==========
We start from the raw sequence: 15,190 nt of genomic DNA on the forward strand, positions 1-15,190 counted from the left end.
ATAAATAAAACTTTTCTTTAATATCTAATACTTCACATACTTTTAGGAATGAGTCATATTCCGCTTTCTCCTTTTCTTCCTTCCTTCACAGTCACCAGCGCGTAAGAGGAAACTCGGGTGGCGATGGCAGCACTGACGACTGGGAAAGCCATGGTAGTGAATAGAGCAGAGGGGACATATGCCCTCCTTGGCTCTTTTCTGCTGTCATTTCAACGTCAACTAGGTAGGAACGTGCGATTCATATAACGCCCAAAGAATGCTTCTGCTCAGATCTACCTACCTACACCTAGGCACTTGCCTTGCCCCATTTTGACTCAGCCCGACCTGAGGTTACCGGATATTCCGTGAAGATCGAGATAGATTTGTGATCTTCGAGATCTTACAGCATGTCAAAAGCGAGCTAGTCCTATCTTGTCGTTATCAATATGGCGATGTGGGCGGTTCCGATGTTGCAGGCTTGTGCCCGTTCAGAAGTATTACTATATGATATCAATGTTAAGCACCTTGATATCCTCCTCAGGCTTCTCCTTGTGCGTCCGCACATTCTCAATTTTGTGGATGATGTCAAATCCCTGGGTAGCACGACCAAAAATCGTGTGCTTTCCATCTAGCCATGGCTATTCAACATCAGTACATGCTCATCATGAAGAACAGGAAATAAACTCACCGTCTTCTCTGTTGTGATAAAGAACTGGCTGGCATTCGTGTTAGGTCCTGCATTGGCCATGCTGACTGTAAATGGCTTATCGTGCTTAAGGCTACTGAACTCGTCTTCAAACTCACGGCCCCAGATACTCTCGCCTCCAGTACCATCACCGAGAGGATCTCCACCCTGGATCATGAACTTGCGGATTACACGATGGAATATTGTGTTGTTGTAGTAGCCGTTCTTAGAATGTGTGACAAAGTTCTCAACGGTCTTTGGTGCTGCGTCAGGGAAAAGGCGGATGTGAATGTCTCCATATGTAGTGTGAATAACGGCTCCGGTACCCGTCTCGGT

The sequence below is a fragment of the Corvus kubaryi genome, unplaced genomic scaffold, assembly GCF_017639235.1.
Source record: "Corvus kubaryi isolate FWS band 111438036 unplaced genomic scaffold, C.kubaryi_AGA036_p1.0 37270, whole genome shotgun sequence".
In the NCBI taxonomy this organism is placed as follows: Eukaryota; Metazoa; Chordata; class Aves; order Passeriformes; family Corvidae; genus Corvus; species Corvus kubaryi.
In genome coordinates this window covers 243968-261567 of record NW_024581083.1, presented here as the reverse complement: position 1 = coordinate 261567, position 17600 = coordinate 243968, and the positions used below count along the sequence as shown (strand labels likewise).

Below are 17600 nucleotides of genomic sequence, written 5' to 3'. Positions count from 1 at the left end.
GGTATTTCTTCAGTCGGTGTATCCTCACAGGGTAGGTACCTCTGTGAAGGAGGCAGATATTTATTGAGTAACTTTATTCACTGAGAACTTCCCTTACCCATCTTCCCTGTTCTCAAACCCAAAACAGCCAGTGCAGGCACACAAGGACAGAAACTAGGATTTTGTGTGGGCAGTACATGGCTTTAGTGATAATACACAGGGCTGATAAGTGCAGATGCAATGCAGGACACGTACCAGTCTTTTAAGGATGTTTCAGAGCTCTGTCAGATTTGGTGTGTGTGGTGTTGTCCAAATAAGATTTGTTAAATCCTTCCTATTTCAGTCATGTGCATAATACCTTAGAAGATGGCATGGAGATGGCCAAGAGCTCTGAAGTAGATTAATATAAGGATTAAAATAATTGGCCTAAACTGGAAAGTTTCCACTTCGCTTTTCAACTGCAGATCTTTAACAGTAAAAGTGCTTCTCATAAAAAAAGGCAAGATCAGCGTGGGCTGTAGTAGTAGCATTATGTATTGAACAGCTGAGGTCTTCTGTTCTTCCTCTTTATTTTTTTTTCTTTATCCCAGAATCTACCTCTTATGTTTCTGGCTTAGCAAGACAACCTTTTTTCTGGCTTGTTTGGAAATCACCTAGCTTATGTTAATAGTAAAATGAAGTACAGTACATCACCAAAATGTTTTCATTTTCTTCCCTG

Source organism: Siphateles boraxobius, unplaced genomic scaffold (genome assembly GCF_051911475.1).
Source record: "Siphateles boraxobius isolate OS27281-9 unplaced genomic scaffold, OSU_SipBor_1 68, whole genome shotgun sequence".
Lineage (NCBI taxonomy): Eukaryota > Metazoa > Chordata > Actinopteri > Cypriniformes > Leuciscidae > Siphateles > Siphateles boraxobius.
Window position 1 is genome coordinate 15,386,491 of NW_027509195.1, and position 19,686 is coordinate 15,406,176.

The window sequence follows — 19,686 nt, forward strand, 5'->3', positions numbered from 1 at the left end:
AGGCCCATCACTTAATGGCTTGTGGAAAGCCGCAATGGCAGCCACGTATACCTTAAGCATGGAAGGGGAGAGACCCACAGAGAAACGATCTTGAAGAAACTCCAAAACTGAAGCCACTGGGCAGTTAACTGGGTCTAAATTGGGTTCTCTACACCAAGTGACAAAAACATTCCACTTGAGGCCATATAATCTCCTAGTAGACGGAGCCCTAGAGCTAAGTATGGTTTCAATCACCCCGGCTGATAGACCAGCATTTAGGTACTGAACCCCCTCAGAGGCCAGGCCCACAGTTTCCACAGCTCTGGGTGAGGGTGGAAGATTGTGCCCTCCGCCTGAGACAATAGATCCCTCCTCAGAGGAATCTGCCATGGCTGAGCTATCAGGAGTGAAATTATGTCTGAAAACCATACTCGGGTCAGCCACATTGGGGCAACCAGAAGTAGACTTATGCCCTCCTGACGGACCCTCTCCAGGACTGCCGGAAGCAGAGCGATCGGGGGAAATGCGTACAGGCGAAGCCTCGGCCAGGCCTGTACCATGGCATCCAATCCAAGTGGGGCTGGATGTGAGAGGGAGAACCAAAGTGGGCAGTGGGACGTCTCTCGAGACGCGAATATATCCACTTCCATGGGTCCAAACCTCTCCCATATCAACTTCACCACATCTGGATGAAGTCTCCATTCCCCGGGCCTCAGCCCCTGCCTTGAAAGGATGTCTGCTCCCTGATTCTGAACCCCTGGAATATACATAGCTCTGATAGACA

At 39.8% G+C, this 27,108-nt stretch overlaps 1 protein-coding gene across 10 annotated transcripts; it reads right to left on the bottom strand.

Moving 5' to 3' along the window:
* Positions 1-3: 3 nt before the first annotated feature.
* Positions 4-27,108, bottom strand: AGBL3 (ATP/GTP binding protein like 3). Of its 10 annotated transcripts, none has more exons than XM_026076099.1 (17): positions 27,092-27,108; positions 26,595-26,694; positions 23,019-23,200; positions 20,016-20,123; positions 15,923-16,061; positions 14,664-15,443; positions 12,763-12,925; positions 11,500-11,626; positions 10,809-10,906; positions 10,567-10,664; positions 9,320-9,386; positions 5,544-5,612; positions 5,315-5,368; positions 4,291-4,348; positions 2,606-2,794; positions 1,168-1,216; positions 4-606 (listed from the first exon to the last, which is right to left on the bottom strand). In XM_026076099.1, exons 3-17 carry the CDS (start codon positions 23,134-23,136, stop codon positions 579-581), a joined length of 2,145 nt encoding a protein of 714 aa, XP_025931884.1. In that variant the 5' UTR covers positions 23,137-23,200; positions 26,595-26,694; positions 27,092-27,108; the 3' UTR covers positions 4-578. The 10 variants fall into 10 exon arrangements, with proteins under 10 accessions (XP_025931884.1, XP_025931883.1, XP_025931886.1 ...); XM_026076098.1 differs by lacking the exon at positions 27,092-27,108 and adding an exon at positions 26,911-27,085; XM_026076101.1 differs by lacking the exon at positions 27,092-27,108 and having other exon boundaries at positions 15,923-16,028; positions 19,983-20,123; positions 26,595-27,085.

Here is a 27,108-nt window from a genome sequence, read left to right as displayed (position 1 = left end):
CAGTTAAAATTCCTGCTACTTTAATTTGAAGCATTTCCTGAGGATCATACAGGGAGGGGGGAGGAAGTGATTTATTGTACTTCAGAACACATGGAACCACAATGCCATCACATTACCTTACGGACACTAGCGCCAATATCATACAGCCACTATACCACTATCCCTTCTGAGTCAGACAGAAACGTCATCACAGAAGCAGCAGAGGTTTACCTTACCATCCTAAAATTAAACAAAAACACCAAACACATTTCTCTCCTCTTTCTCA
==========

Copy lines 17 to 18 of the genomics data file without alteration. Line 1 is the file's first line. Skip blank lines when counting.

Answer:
* Positions 1-3: 3 nt before the first annotated feature.
* Positions 4-27,108, bottom strand: AGBL3 (ATP/GTP binding protein like 3). Of its 10 annotated transcripts, none has more exons than XM_026076099.1 (17): positions 27,092-27,108; positions 26,595-26,694; positions 23,019-23,200; positions 20,016-20,123; positions 15,923-16,061; positions 14,664-15,443; positions 12,763-12,925; positions 11,500-11,626; positions 10,809-10,906; positions 10,567-10,664; positions 9,320-9,386; positions 5,544-5,612; positions 5,315-5,368; positions 4,291-4,348; positions 2,606-2,794; positions 1,168-1,216; positions 4-606 (listed from the first exon to the last, which is right to left on the bottom strand). In XM_026076099.1, exons 3-17 carry the CDS (start codon positions 23,134-23,136, stop codon positions 579-581), a joined length of 2,145 nt encoding a protein of 714 aa, XP_025931884.1. In that variant the 5' UTR covers positions 23,137-23,200; positions 26,595-26,694; positions 27,092-27,108; the 3' UTR covers positions 4-578. The 10 variants fall into 10 exon arrangements, with proteins under 10 accessions (XP_025931884.1, XP_025931883.1, XP_025931886.1 ...); XM_026076098.1 differs by lacking the exon at positions 27,092-27,108 and adding an exon at positions 26,911-27,085; XM_026076101.1 differs by lacking the exon at positions 27,092-27,108 and having other exon boundaries at positions 15,923-16,028; positions 19,983-20,123; positions 26,595-27,085.